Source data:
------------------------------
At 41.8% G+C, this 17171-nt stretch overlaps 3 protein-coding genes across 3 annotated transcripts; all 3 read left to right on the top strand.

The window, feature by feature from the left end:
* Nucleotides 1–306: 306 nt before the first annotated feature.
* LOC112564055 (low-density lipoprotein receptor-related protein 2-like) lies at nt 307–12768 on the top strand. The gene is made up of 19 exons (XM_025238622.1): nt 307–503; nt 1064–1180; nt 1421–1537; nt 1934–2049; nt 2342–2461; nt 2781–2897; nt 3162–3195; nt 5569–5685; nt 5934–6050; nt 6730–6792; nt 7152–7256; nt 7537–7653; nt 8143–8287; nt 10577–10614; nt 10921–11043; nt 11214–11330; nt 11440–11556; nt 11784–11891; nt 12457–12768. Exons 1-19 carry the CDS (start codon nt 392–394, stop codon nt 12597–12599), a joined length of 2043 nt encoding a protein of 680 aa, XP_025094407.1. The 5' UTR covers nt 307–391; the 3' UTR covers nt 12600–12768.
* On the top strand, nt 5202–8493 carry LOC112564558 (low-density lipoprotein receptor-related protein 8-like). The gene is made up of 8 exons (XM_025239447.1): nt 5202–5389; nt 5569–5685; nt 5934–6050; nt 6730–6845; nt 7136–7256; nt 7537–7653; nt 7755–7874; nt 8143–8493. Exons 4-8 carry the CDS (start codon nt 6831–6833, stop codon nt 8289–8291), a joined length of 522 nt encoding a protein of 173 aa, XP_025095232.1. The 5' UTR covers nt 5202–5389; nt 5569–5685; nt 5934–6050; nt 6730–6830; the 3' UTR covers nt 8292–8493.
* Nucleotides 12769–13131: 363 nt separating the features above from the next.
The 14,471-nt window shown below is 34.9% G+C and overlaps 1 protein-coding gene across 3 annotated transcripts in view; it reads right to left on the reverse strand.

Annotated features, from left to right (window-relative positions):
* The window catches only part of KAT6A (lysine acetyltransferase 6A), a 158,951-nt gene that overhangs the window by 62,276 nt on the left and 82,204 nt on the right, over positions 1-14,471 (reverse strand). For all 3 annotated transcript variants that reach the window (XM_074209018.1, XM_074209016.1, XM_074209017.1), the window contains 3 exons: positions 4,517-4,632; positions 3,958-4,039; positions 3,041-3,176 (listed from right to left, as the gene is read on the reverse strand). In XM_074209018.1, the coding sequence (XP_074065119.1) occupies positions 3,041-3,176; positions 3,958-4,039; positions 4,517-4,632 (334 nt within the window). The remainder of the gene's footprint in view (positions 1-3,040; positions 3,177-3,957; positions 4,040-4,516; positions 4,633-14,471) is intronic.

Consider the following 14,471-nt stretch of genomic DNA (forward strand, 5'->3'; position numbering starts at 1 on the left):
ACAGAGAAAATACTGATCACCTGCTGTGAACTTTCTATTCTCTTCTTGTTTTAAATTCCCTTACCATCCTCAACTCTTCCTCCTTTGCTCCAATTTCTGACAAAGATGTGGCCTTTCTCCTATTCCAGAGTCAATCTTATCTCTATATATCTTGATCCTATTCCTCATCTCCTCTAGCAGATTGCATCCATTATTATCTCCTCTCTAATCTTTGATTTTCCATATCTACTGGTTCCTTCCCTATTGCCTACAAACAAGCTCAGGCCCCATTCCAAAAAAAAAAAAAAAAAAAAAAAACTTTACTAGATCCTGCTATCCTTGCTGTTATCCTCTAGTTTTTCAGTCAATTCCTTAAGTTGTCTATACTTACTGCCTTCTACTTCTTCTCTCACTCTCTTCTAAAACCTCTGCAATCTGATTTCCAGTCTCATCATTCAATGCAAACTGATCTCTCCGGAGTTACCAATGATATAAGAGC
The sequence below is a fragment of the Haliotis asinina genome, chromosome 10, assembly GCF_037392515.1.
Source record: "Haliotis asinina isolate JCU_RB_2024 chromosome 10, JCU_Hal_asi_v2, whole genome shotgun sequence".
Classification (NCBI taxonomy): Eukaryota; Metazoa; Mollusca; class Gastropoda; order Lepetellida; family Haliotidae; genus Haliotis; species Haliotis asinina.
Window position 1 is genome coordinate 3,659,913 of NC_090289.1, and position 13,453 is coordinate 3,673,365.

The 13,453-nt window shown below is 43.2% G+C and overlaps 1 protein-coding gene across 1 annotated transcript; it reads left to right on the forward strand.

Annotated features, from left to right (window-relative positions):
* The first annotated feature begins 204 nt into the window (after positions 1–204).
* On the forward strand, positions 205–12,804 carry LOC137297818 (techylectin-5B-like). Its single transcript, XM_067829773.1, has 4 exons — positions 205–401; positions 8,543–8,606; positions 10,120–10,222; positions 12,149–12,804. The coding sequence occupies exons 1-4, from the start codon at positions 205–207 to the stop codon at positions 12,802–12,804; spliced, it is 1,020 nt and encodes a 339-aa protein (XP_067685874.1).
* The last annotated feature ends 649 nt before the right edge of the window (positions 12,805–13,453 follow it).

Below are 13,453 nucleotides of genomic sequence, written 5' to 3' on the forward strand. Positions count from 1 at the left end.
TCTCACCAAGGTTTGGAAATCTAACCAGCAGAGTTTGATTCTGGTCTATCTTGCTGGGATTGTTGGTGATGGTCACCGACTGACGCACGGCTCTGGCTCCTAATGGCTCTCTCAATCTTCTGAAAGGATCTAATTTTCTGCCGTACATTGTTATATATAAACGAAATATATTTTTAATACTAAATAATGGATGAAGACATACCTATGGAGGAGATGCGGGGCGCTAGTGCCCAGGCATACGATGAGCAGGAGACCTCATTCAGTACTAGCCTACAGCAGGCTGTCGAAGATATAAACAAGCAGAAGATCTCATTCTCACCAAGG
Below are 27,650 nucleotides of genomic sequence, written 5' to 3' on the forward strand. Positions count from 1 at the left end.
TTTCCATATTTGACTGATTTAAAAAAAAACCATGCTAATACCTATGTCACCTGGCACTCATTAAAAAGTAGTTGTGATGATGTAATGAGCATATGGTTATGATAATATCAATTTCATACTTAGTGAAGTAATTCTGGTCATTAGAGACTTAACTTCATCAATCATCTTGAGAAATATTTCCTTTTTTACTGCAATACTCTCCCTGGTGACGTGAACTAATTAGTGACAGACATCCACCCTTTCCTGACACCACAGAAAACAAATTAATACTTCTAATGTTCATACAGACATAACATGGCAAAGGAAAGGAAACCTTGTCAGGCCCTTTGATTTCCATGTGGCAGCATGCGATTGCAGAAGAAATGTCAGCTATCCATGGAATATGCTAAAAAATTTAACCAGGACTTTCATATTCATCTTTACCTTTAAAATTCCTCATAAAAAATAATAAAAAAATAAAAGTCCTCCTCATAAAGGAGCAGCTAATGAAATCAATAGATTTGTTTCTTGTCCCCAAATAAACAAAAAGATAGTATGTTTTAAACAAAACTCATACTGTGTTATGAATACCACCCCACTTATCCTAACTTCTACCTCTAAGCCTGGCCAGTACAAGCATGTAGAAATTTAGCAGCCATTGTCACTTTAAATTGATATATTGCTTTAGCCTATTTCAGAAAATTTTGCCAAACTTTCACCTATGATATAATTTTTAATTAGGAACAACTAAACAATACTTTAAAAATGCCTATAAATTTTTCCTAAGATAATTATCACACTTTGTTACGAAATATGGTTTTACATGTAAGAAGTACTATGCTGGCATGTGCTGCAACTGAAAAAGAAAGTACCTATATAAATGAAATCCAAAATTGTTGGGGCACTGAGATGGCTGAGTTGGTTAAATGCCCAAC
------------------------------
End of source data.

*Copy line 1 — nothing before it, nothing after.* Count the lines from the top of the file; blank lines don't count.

At 41.8% G+C, this 17171-nt stretch overlaps 3 protein-coding genes across 3 annotated transcripts; all 3 read left to right on the top strand.